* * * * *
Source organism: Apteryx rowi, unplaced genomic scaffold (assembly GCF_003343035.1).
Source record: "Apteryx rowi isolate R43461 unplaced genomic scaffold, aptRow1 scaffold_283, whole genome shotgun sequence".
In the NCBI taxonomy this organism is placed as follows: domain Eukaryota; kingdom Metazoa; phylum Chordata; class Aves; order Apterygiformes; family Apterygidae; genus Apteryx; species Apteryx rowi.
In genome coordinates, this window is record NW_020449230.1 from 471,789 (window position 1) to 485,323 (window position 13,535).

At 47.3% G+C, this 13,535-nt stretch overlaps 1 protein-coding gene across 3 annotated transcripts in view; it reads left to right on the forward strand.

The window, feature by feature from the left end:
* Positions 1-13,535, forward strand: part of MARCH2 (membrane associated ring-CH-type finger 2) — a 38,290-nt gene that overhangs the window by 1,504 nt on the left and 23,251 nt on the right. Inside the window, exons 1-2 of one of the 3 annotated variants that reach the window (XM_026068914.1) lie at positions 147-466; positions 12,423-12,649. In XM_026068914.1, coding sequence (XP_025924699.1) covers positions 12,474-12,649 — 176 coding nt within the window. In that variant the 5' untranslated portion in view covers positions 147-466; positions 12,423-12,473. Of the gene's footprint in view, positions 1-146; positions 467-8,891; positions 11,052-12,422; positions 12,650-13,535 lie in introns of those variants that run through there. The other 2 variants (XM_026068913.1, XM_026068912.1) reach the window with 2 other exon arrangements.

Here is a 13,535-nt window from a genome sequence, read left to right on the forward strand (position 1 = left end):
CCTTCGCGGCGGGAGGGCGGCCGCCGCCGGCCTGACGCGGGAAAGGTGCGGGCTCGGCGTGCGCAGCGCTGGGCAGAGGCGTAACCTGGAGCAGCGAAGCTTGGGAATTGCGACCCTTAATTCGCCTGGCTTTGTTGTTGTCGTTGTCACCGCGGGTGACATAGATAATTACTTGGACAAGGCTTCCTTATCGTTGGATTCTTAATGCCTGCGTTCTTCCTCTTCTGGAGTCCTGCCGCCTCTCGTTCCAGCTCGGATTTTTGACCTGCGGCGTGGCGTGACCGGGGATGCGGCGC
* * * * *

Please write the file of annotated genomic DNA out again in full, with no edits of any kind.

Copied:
Source organism: Apteryx rowi, unplaced genomic scaffold (assembly GCF_003343035.1).
Source record: "Apteryx rowi isolate R43461 unplaced genomic scaffold, aptRow1 scaffold_283, whole genome shotgun sequence".
In the NCBI taxonomy this organism is placed as follows: domain Eukaryota; kingdom Metazoa; phylum Chordata; class Aves; order Apterygiformes; family Apterygidae; genus Apteryx; species Apteryx rowi.
In genome coordinates, this window is record NW_020449230.1 from 471,789 (window position 1) to 485,323 (window position 13,535).

At 47.3% G+C, this 13,535-nt stretch overlaps 1 protein-coding gene across 3 annotated transcripts in view; it reads left to right on the forward strand.

The window, feature by feature from the left end:
* Positions 1-13,535, forward strand: part of MARCH2 (membrane associated ring-CH-type finger 2) — a 38,290-nt gene that overhangs the window by 1,504 nt on the left and 23,251 nt on the right. Inside the window, exons 1-2 of one of the 3 annotated variants that reach the window (XM_026068914.1) lie at positions 147-466; positions 12,423-12,649. In XM_026068914.1, coding sequence (XP_025924699.1) covers positions 12,474-12,649 — 176 coding nt within the window. In that variant the 5' untranslated portion in view covers positions 147-466; positions 12,423-12,473. Of the gene's footprint in view, positions 1-146; positions 467-8,891; positions 11,052-12,422; positions 12,650-13,535 lie in introns of those variants that run through there. The other 2 variants (XM_026068913.1, XM_026068912.1) reach the window with 2 other exon arrangements.

Here is a 13,535-nt window from a genome sequence, read left to right on the forward strand (position 1 = left end):
CCTTCGCGGCGGGAGGGCGGCCGCCGCCGGCCTGACGCGGGAAAGGTGCGGGCTCGGCGTGCGCAGCGCTGGGCAGAGGCGTAACCTGGAGCAGCGAAGCTTGGGAATTGCGACCCTTAATTCGCCTGGCTTTGTTGTTGTCGTTGTCACCGCGGGTGACATAGATAATTACTTGGACAAGGCTTCCTTATCGTTGGATTCTTAATGCCTGCGTTCTTCCTCTTCTGGAGTCCTGCCGCCTCTCGTTCCAGCTCGGATTTTTGACCTGCGGCGTGGCGTGACCGGGGATGCGGCGC